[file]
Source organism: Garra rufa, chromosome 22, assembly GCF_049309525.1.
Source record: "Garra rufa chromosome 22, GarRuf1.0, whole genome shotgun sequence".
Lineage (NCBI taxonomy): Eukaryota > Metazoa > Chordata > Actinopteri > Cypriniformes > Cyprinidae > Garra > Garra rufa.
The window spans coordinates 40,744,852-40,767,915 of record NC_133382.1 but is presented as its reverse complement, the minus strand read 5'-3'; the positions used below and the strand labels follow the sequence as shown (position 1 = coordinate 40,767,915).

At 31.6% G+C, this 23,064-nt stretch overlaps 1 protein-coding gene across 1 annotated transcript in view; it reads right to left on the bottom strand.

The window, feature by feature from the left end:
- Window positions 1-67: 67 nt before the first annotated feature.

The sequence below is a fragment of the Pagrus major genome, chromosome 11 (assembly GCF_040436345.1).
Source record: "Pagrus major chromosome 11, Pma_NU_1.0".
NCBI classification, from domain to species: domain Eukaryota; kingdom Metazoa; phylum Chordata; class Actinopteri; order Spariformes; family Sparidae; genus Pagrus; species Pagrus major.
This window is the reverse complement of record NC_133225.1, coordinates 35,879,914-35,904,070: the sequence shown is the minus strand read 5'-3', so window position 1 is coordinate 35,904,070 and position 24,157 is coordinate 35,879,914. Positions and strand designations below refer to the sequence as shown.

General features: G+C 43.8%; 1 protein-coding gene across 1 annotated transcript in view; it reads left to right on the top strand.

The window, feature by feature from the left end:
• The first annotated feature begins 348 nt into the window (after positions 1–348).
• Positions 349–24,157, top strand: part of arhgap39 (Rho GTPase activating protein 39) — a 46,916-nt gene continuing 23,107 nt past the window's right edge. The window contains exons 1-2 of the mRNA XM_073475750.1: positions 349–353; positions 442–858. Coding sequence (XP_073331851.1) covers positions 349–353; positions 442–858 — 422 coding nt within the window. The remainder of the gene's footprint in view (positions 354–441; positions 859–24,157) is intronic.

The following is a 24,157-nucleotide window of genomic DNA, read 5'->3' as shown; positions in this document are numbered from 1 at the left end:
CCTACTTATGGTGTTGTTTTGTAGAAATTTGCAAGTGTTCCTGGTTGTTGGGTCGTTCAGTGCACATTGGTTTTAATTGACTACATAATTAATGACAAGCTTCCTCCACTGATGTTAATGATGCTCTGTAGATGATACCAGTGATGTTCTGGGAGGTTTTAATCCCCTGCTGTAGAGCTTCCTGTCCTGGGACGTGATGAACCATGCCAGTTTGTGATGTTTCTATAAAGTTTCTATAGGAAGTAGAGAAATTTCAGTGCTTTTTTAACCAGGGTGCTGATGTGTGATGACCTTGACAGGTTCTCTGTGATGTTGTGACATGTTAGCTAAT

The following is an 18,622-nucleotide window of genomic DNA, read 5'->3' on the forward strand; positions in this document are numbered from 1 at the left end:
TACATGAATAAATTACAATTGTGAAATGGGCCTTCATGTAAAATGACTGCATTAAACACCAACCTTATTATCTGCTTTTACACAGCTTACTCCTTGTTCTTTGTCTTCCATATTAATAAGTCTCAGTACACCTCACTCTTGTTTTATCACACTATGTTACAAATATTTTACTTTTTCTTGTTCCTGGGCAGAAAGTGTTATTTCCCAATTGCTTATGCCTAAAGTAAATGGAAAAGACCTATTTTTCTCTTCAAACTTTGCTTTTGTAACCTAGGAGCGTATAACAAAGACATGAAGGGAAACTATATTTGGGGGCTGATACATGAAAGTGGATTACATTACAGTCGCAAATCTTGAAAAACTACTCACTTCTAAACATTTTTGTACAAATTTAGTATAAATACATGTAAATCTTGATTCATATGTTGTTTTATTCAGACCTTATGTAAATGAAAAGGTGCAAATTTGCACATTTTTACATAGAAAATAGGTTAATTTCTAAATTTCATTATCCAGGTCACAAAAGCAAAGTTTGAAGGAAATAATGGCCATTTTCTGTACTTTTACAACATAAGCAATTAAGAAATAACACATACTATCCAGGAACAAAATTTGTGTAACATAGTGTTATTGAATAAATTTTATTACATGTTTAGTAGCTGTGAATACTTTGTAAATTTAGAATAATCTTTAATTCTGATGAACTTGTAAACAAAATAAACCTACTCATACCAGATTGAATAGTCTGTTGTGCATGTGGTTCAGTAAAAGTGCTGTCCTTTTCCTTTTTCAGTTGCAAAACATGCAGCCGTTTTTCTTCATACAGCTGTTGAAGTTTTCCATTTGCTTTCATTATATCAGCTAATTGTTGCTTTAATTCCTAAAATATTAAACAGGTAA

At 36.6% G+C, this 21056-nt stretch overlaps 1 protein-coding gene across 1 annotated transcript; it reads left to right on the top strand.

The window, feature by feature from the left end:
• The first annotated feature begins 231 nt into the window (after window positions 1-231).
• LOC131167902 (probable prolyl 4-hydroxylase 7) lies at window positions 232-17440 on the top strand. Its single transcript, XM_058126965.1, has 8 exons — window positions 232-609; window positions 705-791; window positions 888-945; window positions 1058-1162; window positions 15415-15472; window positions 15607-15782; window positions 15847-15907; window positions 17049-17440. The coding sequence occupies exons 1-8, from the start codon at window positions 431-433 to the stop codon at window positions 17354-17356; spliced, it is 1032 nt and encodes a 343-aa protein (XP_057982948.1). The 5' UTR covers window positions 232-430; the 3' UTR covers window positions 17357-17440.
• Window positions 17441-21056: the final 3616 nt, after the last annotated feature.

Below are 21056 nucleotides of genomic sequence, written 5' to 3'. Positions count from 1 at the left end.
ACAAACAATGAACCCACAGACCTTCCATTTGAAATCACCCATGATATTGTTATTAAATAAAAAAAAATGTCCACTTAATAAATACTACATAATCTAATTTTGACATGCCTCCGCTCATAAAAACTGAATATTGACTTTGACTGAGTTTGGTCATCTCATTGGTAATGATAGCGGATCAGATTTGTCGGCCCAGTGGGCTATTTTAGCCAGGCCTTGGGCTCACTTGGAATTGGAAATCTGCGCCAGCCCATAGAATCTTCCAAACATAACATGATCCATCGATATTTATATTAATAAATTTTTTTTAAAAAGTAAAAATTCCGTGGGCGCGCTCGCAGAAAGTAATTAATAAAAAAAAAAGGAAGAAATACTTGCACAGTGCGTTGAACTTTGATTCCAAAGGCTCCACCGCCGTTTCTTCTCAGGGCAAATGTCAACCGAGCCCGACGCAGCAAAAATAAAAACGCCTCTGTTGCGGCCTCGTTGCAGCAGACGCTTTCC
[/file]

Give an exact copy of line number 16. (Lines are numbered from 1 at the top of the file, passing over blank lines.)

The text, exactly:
The following is a 24,157-nucleotide window of genomic DNA, read 5'->3' as shown; positions in this document are numbered from 1 at the left end: